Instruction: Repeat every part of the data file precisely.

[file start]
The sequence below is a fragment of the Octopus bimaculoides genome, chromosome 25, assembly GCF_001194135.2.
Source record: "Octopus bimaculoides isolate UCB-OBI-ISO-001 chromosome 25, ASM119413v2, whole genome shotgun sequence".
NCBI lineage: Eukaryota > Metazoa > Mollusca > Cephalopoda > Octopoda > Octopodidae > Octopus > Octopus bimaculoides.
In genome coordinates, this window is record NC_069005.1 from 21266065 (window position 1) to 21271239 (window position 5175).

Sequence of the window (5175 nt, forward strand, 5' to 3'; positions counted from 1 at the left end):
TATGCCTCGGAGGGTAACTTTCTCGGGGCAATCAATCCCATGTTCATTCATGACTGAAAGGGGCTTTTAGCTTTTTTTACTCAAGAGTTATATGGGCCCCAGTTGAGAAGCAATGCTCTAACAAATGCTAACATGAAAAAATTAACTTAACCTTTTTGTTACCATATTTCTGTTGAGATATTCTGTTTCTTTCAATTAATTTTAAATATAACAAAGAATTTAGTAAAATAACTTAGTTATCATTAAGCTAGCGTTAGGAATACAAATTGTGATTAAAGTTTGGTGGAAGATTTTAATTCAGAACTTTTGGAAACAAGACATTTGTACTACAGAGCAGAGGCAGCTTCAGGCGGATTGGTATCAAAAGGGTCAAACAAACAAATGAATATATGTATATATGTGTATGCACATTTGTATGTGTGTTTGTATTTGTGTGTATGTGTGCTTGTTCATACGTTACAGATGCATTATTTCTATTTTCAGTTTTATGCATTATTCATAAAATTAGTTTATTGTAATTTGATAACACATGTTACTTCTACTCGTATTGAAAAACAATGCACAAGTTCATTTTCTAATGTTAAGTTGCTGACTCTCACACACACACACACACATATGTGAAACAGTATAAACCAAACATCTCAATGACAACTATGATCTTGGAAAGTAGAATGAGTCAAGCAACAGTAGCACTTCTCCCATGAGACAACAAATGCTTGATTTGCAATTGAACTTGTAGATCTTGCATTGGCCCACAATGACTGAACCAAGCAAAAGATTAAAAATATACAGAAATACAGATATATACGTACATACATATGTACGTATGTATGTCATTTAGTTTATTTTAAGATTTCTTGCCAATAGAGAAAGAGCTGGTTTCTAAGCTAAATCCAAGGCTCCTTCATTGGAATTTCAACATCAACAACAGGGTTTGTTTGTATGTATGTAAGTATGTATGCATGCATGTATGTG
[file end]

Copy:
The sequence below is a fragment of the Octopus bimaculoides genome, chromosome 25, assembly GCF_001194135.2.
Source record: "Octopus bimaculoides isolate UCB-OBI-ISO-001 chromosome 25, ASM119413v2, whole genome shotgun sequence".
NCBI lineage: Eukaryota > Metazoa > Mollusca > Cephalopoda > Octopoda > Octopodidae > Octopus > Octopus bimaculoides.
In genome coordinates, this window is record NC_069005.1 from 21266065 (window position 1) to 21271239 (window position 5175).

Sequence of the window (5175 nt, forward strand, 5' to 3'; positions counted from 1 at the left end):
TATGCCTCGGAGGGTAACTTTCTCGGGGCAATCAATCCCATGTTCATTCATGACTGAAAGGGGCTTTTAGCTTTTTTTACTCAAGAGTTATATGGGCCCCAGTTGAGAAGCAATGCTCTAACAAATGCTAACATGAAAAAATTAACTTAACCTTTTTGTTACCATATTTCTGTTGAGATATTCTGTTTCTTTCAATTAATTTTAAATATAACAAAGAATTTAGTAAAATAACTTAGTTATCATTAAGCTAGCGTTAGGAATACAAATTGTGATTAAAGTTTGGTGGAAGATTTTAATTCAGAACTTTTGGAAACAAGACATTTGTACTACAGAGCAGAGGCAGCTTCAGGCGGATTGGTATCAAAAGGGTCAAACAAACAAATGAATATATGTATATATGTGTATGCACATTTGTATGTGTGTTTGTATTTGTGTGTATGTGTGCTTGTTCATACGTTACAGATGCATTATTTCTATTTTCAGTTTTATGCATTATTCATAAAATTAGTTTATTGTAATTTGATAACACATGTTACTTCTACTCGTATTGAAAAACAATGCACAAGTTCATTTTCTAATGTTAAGTTGCTGACTCTCACACACACACACACACATATGTGAAACAGTATAAACCAAACATCTCAATGACAACTATGATCTTGGAAAGTAGAATGAGTCAAGCAACAGTAGCACTTCTCCCATGAGACAACAAATGCTTGATTTGCAATTGAACTTGTAGATCTTGCATTGGCCCACAATGACTGAACCAAGCAAAAGATTAAAAATATACAGAAATACAGATATATACGTACATACATATGTACGTATGTATGTCATTTAGTTTATTTTAAGATTTCTTGCCAATAGAGAAAGAGCTGGTTTCTAAGCTAAATCCAAGGCTCCTTCATTGGAATTTCAACATCAACAACAGGGTTTGTTTGTATGTATGTAAGTATGTATGCATGCATGTATGTG